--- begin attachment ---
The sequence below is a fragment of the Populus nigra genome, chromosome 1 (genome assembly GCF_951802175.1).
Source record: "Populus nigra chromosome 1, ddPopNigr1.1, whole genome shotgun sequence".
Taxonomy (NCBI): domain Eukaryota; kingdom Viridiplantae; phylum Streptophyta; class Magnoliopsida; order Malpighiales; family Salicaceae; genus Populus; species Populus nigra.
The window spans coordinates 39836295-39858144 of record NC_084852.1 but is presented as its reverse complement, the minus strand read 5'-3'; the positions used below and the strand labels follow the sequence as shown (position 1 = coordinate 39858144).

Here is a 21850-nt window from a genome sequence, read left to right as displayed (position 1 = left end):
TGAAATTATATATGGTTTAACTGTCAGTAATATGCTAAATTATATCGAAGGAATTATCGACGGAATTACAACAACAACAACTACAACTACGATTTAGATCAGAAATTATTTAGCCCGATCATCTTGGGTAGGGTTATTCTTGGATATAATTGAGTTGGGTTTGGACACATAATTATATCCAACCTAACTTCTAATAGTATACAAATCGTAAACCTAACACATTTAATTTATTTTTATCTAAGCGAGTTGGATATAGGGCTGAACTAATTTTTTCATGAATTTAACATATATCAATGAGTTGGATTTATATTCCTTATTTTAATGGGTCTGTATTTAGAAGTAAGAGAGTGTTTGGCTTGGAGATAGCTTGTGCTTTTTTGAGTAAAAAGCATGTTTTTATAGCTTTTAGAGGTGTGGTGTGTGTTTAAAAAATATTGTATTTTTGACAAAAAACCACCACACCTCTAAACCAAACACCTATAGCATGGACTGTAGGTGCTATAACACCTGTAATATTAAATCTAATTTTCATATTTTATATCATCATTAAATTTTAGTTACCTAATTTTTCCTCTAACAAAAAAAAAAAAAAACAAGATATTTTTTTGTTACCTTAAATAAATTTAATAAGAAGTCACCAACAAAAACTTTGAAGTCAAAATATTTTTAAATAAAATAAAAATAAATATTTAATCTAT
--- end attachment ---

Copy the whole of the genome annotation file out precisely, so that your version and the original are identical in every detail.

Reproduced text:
The sequence below is a fragment of the Populus nigra genome, chromosome 1 (genome assembly GCF_951802175.1).
Source record: "Populus nigra chromosome 1, ddPopNigr1.1, whole genome shotgun sequence".
Taxonomy (NCBI): domain Eukaryota; kingdom Viridiplantae; phylum Streptophyta; class Magnoliopsida; order Malpighiales; family Salicaceae; genus Populus; species Populus nigra.
The window spans coordinates 39836295-39858144 of record NC_084852.1 but is presented as its reverse complement, the minus strand read 5'-3'; the positions used below and the strand labels follow the sequence as shown (position 1 = coordinate 39858144).

Here is a 21850-nt window from a genome sequence, read left to right as displayed (position 1 = left end):
TGAAATTATATATGGTTTAACTGTCAGTAATATGCTAAATTATATCGAAGGAATTATCGACGGAATTACAACAACAACAACTACAACTACGATTTAGATCAGAAATTATTTAGCCCGATCATCTTGGGTAGGGTTATTCTTGGATATAATTGAGTTGGGTTTGGACACATAATTATATCCAACCTAACTTCTAATAGTATACAAATCGTAAACCTAACACATTTAATTTATTTTTATCTAAGCGAGTTGGATATAGGGCTGAACTAATTTTTTCATGAATTTAACATATATCAATGAGTTGGATTTATATTCCTTATTTTAATGGGTCTGTATTTAGAAGTAAGAGAGTGTTTGGCTTGGAGATAGCTTGTGCTTTTTTGAGTAAAAAGCATGTTTTTATAGCTTTTAGAGGTGTGGTGTGTGTTTAAAAAATATTGTATTTTTGACAAAAAACCACCACACCTCTAAACCAAACACCTATAGCATGGACTGTAGGTGCTATAACACCTGTAATATTAAATCTAATTTTCATATTTTATATCATCATTAAATTTTAGTTACCTAATTTTTCCTCTAACAAAAAAAAAAAAAAACAAGATATTTTTTTGTTACCTTAAATAAATTTAATAAGAAGTCACCAACAAAAACTTTGAAGTCAAAATATTTTTAAATAAAATAAAAATAAATATTTAATCTAT